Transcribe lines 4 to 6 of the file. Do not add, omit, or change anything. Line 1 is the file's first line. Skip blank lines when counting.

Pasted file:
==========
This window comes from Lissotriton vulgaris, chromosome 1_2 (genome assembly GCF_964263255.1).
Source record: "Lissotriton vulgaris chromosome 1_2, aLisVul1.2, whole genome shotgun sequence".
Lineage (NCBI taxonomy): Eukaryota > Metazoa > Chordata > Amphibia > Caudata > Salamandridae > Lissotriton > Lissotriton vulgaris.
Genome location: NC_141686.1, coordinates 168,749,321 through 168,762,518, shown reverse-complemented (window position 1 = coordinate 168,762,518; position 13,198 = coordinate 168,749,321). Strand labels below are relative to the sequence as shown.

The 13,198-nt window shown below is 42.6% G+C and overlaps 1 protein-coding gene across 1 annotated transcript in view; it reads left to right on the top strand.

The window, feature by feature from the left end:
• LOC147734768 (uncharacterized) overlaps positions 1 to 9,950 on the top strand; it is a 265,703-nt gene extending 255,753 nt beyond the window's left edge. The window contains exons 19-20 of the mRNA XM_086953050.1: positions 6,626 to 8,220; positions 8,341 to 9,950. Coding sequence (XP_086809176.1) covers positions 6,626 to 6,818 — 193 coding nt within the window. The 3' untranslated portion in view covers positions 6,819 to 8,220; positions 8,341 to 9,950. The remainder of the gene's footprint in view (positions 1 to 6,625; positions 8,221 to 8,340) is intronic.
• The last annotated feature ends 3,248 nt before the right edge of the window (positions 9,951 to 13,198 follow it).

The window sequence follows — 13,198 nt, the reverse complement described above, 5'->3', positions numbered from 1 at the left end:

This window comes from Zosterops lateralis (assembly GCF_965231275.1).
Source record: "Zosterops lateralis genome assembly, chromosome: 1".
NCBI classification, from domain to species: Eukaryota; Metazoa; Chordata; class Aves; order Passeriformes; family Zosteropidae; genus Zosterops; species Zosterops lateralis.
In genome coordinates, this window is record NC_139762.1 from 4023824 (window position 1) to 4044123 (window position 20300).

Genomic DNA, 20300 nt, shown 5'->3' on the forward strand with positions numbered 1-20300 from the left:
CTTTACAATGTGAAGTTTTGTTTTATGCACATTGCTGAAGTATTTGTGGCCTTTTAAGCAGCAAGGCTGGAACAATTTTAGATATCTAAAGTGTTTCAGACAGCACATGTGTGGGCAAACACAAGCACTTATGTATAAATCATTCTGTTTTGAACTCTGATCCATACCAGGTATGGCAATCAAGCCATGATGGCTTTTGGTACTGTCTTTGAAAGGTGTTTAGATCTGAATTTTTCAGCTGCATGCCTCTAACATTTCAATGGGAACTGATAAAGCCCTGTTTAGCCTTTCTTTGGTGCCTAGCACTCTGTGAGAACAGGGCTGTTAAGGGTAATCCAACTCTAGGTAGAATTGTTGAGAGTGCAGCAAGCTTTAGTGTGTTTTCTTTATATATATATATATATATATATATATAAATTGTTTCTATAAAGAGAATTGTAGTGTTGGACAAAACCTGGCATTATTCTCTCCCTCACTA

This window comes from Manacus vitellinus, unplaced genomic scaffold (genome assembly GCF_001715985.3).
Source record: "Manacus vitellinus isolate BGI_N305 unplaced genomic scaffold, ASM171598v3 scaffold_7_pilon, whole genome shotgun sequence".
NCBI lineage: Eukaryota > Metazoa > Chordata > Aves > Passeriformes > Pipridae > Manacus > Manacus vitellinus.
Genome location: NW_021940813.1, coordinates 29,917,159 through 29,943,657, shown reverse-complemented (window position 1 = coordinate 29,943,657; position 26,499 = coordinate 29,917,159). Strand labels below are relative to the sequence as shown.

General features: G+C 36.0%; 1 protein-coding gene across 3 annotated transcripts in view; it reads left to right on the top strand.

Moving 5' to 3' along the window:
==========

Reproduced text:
Genome location: NC_141686.1, coordinates 168,749,321 through 168,762,518, shown reverse-complemented (window position 1 = coordinate 168,762,518; position 13,198 = coordinate 168,749,321). Strand labels below are relative to the sequence as shown.

The 13,198-nt window shown below is 42.6% G+C and overlaps 1 protein-coding gene across 1 annotated transcript in view; it reads left to right on the top strand.

The window, feature by feature from the left end: